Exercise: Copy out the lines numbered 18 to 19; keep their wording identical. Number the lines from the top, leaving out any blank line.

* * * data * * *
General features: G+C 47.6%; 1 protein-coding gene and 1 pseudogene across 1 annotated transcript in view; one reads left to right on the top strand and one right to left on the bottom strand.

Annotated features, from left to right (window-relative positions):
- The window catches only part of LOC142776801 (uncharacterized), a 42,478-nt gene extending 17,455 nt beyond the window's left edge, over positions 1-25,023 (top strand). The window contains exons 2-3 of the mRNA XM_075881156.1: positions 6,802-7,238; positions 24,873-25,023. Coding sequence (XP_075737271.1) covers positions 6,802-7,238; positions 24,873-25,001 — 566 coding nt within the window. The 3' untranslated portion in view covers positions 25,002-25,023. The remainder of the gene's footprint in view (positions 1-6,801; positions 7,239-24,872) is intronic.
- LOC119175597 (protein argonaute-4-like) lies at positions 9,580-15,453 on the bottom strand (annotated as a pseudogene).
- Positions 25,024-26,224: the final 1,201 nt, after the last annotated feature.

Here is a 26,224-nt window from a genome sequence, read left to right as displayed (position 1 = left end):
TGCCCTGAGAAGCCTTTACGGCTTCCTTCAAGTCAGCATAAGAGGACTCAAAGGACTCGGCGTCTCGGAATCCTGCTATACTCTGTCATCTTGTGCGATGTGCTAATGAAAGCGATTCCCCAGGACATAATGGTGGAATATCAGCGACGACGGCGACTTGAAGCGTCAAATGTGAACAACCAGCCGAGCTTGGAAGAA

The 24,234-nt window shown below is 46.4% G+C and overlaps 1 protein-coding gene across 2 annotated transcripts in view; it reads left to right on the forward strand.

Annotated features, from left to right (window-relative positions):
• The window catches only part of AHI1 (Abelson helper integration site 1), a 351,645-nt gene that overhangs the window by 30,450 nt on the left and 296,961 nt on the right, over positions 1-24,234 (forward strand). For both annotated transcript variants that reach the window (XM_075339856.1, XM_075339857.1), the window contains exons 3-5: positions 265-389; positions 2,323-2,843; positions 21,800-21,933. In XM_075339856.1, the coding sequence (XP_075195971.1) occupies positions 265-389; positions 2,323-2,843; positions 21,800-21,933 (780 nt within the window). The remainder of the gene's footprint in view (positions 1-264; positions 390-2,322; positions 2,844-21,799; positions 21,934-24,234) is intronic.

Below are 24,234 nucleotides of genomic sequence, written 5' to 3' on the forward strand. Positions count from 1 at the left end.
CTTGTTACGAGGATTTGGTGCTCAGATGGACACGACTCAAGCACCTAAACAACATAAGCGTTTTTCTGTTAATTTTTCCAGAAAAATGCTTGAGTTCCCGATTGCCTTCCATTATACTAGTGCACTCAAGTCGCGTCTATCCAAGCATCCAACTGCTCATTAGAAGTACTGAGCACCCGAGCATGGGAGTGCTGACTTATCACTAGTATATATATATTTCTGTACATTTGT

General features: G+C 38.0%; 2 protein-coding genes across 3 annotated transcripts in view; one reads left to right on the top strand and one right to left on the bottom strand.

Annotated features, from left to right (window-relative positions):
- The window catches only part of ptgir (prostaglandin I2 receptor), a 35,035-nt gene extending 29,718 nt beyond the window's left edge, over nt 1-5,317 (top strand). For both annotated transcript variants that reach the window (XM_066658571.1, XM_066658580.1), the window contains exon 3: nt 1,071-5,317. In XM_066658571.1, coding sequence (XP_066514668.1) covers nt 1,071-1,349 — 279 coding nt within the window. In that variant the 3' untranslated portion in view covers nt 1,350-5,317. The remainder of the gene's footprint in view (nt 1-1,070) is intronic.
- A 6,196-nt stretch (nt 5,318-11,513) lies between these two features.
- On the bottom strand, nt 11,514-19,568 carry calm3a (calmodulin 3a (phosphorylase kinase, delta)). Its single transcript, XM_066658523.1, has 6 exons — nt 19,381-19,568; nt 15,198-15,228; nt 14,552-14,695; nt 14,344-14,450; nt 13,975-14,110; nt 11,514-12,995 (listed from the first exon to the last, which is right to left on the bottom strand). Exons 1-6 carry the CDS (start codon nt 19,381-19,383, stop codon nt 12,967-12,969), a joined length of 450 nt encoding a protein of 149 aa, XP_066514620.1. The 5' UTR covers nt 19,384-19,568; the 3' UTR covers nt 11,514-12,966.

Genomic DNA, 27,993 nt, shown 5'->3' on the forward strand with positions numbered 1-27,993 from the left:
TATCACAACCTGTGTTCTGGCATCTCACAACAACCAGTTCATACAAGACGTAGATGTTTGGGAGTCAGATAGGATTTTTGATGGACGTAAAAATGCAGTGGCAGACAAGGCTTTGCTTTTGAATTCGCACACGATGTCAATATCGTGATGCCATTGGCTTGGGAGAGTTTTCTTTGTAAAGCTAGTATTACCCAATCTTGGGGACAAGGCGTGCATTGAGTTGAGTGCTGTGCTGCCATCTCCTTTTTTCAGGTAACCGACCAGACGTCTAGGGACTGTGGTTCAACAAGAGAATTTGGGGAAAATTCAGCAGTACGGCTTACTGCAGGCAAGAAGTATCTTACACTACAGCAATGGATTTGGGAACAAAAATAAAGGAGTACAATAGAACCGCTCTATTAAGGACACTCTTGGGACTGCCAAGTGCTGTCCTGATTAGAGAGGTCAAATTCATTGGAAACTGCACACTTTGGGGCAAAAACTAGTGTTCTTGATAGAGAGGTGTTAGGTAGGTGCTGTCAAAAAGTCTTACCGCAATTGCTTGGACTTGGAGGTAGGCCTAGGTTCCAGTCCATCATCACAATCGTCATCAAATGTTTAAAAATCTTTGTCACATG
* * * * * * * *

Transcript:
Genomic DNA, 27,993 nt, shown 5'->3' on the forward strand with positions numbered 1-27,993 from the left:
TATCACAACCTGTGTTCTGGCATCTCACAACAACCAGTTCATACAAGACGTAGATGTTTGGGAGTCAGATAGGATTTTTGATGGACGTAAAAATGCAGTGGCAGACAAGGCTTTGCTTTTGAATTCGCACACGATGTCAATATCGTGATGCCATTGGCTTGGGAGAGTTTTCTTTGTAAAGCTAGTATTACCCAATCTTGGGGACAAGGCGTGCATTGAGTTGAGTGCTGTGCTGCCATCTCCTTTTTTCAGGTAACCGACCAGACGTCTAGGGACTGTGGTTCAACAAGAGAATTTGGGGAAAATTCAGCAGTACGGCTTACTGCAGGCAAGAAGTATCTTACACTACAGCAATGGATTTGGGAACAAAAATAAAGGAGTACAATAGAACCGCTCTATTAAGGACACTCTTGGGACTGCCAAGTGCTGTCCTGATTAGAGAGGTCAAATTCATTGGAAACTGCACACTTTGGGGCAAAAACTAGTGTTCTTGATAGAGAGGTGTTAGGTAGGTGCTGTCAAAAAGTCTTACCGCAATTGCTTGGACTTGGAGGTAGGCCTAGGTTCCAGTCCATCATCACAATCGTCATCAAATGTTTAAAAATCTTTGTCACATG